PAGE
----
To understand the craftsmen who made these incredible sculptures, it is important to know the knowledge and qualities they were required to master. Once upon a time Indian artisans could chisel into a monolithic stone top-down, in three dimensions and work it like it was a slab of butter, a feat considered impossible nowadays. The Sanskrit name for any art or craft is Silpa. There are many meanings for this word and comprise art, skill, craft, labour, ingenuity, rite and ritual, form, and creation. Neither the word “artist”, nor “artisan”, nor “craftsman” are adequate translations of silpin – this being another of those Sanskrit non-translatable words, which have no equivalent in English language, simply because such concepts/philosophy does not exist in Western thought. Shilpa Shastras literally mean the Science of Shilpa (arts and crafts). It is an ancient umbrella term for numerous Hindu texts that describe arts, crafts, and their design rules, principles and standards. “Silpani, works of art of man,” says the Aitareya Brahmana (Rig Veda VI 5.27), “are an imitation of divine forms; by employing their rhythms, a metrical reconstitution is effected of the limited human personality.”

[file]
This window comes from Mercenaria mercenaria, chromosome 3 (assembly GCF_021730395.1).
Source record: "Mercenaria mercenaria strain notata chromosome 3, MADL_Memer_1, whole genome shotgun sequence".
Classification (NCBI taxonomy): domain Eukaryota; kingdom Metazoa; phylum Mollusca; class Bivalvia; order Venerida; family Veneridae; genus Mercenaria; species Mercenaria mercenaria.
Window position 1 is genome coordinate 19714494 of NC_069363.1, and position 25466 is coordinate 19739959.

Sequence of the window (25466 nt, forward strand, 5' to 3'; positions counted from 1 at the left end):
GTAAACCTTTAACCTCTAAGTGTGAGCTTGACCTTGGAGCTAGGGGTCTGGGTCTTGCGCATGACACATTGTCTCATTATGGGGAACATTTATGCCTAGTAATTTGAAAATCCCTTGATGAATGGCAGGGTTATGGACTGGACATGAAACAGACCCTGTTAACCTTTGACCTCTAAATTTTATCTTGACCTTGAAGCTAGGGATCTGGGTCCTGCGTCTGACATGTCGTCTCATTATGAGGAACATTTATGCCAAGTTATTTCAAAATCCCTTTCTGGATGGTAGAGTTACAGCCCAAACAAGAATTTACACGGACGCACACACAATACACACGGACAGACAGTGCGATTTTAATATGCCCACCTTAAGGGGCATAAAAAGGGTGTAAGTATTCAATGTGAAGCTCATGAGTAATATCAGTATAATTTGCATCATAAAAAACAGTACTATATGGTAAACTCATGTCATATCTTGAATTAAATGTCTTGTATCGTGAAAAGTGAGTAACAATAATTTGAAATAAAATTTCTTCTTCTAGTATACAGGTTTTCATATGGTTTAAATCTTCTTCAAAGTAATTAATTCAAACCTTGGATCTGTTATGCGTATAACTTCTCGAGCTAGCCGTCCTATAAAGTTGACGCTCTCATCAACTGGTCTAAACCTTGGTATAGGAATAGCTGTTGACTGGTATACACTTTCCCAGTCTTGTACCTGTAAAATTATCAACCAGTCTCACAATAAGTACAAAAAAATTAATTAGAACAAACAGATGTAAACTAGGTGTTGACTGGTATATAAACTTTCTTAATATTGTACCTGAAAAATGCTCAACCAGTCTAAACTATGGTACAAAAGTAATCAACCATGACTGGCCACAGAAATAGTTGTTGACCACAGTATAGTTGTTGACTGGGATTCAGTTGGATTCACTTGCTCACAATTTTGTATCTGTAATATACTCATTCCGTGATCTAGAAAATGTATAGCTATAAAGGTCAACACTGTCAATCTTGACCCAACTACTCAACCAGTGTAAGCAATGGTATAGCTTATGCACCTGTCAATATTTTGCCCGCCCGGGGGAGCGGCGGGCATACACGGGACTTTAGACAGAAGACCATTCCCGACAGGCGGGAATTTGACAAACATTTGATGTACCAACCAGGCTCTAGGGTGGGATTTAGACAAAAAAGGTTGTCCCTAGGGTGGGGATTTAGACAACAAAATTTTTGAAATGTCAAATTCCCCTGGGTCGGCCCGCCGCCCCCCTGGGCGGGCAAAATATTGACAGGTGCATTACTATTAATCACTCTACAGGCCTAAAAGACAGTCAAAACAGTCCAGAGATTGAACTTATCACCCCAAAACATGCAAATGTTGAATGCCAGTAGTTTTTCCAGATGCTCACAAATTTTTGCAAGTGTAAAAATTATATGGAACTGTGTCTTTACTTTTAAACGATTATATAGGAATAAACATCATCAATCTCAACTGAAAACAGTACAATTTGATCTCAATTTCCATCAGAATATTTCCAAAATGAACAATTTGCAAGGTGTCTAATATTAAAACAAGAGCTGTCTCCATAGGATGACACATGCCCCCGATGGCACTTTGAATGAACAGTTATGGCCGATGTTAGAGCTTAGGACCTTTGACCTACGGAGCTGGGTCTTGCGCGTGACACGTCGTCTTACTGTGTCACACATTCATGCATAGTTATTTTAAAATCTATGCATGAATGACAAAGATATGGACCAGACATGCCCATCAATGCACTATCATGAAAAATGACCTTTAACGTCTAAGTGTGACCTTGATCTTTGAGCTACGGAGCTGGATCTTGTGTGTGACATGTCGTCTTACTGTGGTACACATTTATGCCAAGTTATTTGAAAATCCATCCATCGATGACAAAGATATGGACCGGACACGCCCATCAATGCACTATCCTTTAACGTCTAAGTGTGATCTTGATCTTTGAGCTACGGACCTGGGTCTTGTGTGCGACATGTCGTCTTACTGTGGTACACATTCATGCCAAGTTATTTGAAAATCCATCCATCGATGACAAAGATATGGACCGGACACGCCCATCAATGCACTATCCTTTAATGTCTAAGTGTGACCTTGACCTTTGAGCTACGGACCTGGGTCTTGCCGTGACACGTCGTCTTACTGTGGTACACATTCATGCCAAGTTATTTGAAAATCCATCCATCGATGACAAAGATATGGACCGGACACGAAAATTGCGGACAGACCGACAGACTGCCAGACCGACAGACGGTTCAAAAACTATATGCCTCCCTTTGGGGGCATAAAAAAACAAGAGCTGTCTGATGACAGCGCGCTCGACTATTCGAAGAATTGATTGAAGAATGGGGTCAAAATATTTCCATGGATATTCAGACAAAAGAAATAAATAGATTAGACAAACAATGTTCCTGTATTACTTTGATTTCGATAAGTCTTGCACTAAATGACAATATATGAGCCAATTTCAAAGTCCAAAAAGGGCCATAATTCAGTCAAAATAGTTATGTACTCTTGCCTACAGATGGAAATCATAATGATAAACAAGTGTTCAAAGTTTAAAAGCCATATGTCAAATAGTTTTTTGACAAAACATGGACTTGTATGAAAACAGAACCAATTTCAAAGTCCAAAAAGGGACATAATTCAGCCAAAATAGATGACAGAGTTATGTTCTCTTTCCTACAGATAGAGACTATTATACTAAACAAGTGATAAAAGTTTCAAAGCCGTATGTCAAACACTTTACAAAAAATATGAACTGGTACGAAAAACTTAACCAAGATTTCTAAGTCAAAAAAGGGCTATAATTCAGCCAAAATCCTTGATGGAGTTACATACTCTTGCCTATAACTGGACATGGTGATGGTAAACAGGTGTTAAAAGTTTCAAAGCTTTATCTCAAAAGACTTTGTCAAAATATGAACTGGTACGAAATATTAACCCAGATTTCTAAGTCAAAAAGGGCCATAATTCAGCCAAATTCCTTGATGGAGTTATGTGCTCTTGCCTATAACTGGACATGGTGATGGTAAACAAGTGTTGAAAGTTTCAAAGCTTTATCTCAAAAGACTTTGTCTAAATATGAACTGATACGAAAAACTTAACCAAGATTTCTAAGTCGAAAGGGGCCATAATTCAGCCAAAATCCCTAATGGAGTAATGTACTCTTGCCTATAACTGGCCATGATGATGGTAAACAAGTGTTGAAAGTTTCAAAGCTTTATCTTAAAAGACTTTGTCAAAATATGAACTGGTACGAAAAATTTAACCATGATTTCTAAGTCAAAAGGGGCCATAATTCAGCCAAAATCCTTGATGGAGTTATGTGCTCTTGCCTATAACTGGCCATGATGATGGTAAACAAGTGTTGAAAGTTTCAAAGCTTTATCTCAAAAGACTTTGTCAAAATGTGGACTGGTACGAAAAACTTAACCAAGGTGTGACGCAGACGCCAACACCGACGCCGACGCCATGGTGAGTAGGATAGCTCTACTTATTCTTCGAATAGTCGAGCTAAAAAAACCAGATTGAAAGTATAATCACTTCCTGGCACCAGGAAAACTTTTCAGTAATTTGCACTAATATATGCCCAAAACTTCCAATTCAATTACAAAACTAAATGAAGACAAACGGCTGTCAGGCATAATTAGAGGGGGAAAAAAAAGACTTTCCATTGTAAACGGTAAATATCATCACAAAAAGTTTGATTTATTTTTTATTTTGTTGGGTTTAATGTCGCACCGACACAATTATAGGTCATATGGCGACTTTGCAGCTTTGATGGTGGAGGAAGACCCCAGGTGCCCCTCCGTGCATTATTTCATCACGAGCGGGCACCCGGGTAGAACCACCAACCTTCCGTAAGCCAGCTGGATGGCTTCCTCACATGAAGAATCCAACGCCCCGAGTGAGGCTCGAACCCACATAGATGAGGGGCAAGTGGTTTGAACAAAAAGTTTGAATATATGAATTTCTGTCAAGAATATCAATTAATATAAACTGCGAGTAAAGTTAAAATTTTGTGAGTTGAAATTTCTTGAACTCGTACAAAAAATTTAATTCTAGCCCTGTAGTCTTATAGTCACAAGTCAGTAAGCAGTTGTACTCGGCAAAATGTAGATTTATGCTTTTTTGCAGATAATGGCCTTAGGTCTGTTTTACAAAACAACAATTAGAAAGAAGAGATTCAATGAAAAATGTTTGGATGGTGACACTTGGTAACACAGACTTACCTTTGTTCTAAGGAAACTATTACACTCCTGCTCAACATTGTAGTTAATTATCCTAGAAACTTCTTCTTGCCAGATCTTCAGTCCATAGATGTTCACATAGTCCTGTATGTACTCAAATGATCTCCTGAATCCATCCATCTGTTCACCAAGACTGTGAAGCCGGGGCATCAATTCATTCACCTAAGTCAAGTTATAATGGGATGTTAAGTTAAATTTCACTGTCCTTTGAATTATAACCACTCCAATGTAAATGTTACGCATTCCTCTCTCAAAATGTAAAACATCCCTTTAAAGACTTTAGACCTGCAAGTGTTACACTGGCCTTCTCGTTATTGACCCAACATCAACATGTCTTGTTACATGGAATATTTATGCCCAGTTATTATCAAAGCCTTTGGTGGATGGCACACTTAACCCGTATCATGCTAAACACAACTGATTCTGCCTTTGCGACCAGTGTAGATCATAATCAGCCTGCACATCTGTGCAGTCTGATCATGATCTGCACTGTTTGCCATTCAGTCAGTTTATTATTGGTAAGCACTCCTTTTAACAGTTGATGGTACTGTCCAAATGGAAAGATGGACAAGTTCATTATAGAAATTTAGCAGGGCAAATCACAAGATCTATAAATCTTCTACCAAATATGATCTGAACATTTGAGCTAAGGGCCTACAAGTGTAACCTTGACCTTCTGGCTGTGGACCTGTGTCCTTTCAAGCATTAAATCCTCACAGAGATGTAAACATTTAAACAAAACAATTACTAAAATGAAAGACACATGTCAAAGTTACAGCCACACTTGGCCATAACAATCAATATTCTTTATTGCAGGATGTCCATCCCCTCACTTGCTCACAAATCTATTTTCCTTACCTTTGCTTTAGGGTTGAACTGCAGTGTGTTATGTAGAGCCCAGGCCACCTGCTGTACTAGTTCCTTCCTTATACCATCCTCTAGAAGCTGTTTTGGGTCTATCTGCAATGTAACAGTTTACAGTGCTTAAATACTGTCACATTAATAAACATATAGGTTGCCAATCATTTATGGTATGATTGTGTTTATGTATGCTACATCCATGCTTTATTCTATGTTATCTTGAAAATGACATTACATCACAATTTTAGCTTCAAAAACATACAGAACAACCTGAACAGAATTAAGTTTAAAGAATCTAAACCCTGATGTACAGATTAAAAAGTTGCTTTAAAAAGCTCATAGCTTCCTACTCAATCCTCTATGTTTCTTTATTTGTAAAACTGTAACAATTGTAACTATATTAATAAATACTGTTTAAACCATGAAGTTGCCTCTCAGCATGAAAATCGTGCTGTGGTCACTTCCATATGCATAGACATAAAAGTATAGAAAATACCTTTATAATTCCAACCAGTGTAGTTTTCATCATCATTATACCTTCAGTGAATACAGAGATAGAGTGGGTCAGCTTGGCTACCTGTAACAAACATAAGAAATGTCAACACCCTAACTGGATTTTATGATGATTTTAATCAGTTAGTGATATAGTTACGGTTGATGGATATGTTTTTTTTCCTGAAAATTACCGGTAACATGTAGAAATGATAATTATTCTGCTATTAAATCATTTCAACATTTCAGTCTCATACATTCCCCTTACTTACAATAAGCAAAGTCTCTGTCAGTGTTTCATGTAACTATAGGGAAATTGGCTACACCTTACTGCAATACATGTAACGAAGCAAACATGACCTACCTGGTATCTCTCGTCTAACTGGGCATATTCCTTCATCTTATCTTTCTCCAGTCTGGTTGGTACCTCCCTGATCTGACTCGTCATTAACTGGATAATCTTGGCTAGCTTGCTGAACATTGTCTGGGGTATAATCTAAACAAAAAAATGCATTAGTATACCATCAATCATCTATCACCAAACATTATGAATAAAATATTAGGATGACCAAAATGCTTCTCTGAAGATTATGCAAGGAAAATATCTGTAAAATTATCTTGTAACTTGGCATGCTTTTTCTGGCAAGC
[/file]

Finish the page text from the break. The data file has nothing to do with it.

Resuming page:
Ancient Indian texts assert that the number of the arts is unlimited, they list sixty four kalas and thirty two vidyas. Shilpa is discussed in Agamas, Puranas and Vastu Shastra where it is linked to the mythology of Vishvakarma. In the context of Hindu temple architecture and sculpture, ShilpaShastras were manuals for sculpture and Hindu iconography, prescribing among other things, the proportions of a sculptured figure, composition, principles, meaning, as well as rules of architecture. The qualities of the designing architect were elaborately laid out. The architect or ‘Sthapathi’ or ‘Shilpi’ was ‘vastu-tatvajna’, an expert of the science of architecture, studying ‘portends’, astrology, mathematics, geometry, the Puranas and in painting. He had profound knowledge about the type of stones, trees, and soil used in religious construction. Meticulously transferred through generations, the craft did not merely have material but spiritual and philosophical aspects as well. For the shilpi, “darshan” of the deities did not take place in the temple, but much before the temple came into existence. For the evocation and subsequent manifestation had already taken place in his workshop, where everything was sacred and infused with the powers of the particular deity. With such extensive knowledge and devotion was it possible for the shilpi to produce such incredible works of art.
How Dwarasmudra became Halebidu
Somewhere in the middle of the 13th century, the Hoysala kingdom was divided between two brothers, Narasimha III who ruled from Dwarasamudra and Ramanatha from Kannanur. The brothers fought over Dwarasamudra even as Narasimha III’s son Veera Ballala III came to the throne. He eventually became the last king of the dynasty as the final blow came in the form of Malik Kafur, a general of Alauddin Khilji who invaded south India in the 14th century.